Music » I scene it

Cramp Stomp!



I stumbled from Water Street Music Hall last Thursday night with a renewed faith in this jerk-water burg after seeing rock 'n' roll legends The Cramps with local garage darlings The Priests. The night turned out to be everything I'd hoped: loud and lewd, with wild behavior centered around songs of lust, death, sexual fetish, drugs, and good, old fashioned, dead-end, juvenile degeneration. This show virtually woke the dead, as zombies from Rochester rock's old days emerged from their crypts --- cats I hadn't seen since the Scorgie's days --- to rock with the next generation of despondent hopefuls. And it was several generations of rock 'n' rollers that came to get down with The Cramps, as I saw more than a few toddlers boppin' to the jungle beat on their parents' shoulders. They're gonna grow up just fine.

            There ain't no way to get around it: The Priests f***ing rock. They looked and sounded maniacally dangerous and switchblade cool. And though I know they love to wallow in the dark, lo-fi sonic raunch of back-alley dives, they sounded huge on the Music Hall stage. I can't get any of their songs outta my head. Don't want to, either. They are one of the best bands of the noir-garage genre I know, anywhere.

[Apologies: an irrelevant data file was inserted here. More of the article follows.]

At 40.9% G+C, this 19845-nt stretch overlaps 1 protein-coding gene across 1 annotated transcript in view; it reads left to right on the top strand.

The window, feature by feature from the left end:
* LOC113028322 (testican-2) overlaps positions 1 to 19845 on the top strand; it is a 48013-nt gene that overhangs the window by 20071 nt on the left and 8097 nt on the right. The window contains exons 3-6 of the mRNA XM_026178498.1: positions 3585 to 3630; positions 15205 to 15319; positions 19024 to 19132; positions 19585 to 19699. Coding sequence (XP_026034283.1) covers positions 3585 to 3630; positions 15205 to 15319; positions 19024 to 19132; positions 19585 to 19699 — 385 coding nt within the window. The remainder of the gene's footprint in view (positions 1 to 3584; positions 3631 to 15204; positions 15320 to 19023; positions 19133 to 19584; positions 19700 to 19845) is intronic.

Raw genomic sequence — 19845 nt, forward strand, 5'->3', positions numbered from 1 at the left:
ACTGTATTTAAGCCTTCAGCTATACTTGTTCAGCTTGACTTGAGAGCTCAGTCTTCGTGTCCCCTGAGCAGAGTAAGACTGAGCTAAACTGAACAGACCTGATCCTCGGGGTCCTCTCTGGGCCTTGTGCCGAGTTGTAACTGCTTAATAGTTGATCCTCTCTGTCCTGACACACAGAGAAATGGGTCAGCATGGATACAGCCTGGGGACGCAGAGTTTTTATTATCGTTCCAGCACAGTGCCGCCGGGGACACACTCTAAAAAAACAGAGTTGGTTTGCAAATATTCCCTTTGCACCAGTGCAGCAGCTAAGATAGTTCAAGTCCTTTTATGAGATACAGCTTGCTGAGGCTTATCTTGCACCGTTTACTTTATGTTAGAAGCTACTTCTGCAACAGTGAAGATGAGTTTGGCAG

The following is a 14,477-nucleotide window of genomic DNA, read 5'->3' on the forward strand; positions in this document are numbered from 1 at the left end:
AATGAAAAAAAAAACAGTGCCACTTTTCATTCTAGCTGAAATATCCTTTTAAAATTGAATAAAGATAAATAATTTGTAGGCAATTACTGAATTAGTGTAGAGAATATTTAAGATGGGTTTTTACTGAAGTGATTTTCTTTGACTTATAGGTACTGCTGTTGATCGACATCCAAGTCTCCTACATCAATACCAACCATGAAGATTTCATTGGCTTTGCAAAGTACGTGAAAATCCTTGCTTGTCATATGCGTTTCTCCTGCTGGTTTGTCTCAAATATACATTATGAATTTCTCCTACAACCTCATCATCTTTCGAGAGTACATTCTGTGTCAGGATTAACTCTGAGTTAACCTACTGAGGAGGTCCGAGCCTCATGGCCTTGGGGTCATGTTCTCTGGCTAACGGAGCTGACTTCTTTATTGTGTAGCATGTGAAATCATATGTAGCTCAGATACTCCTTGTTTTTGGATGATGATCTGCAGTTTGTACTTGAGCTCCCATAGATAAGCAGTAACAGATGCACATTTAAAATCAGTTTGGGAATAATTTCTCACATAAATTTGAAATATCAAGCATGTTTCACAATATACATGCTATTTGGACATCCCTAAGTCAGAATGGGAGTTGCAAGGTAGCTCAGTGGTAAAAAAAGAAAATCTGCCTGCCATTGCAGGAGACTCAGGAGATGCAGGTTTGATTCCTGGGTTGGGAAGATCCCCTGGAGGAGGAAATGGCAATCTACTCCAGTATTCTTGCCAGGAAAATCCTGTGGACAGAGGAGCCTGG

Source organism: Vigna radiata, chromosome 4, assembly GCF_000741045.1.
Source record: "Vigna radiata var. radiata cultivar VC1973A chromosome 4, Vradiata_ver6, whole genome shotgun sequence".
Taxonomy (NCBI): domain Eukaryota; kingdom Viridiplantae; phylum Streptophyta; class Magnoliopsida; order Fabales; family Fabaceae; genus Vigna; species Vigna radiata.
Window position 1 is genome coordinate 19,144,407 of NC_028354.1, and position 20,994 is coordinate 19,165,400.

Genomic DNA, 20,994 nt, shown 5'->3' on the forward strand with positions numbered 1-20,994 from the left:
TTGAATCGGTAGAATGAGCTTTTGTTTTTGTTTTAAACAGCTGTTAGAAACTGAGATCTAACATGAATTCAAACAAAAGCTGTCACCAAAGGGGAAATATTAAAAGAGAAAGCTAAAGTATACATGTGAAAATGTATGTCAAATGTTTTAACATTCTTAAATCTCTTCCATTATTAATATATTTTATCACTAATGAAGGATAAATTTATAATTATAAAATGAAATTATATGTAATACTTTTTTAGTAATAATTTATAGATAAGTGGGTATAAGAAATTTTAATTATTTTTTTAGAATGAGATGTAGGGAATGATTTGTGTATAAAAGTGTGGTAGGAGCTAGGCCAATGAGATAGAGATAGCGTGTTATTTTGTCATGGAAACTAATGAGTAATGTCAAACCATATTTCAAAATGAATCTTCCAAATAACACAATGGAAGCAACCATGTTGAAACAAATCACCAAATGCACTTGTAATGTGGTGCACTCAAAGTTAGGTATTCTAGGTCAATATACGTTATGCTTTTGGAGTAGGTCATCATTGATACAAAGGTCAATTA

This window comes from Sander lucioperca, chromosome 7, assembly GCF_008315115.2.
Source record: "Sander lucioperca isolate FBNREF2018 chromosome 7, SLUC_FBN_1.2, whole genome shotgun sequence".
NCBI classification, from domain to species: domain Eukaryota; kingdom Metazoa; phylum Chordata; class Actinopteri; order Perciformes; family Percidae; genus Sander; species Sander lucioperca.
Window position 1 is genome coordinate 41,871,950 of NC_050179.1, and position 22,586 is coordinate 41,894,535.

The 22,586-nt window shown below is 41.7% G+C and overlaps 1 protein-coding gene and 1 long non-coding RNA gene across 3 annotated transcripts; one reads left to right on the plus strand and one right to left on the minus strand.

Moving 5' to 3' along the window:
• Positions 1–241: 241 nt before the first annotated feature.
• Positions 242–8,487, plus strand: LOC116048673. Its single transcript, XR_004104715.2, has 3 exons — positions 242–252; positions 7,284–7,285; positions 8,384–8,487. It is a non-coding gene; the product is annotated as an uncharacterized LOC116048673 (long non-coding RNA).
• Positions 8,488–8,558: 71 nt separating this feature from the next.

Dressed entirely in sleek rubber, The Cramps lead howler, Lux Interior, hosted the irreverent proceedings with classic rockabilly, Cramps' camp classics like "New Kind Of Kick," and an absotively killer version of The Count Five's "Psychotic Reaction." Interior is really profane, but somehow doesn't come across hackneyed or jaded. Vulgarity never sounded so pertinent.

            Red-headed guitarist Poison Ivy slinked all sexy-like, virtually expressionless except for the occasional Elvis sneer. My God, she is sexy. Her guitar playing is simple and raunchy, with all the fat cut out in lieu of her tenacious tremolo-twang. The band raged for close to two hours, culminating with an encore-closing feedback-and-reverb freak-out. It was Ivy running one of her spiked, high-heeled, red satin boots up and down the fingerboard, and Lux sniffing the other boot while playing with himself, before climbing up and swinging from the flown speakers like a punk Phantom of The Opera. Bet you wish you were there, huh? Sucker.

--- Frank De Blase


Add a comment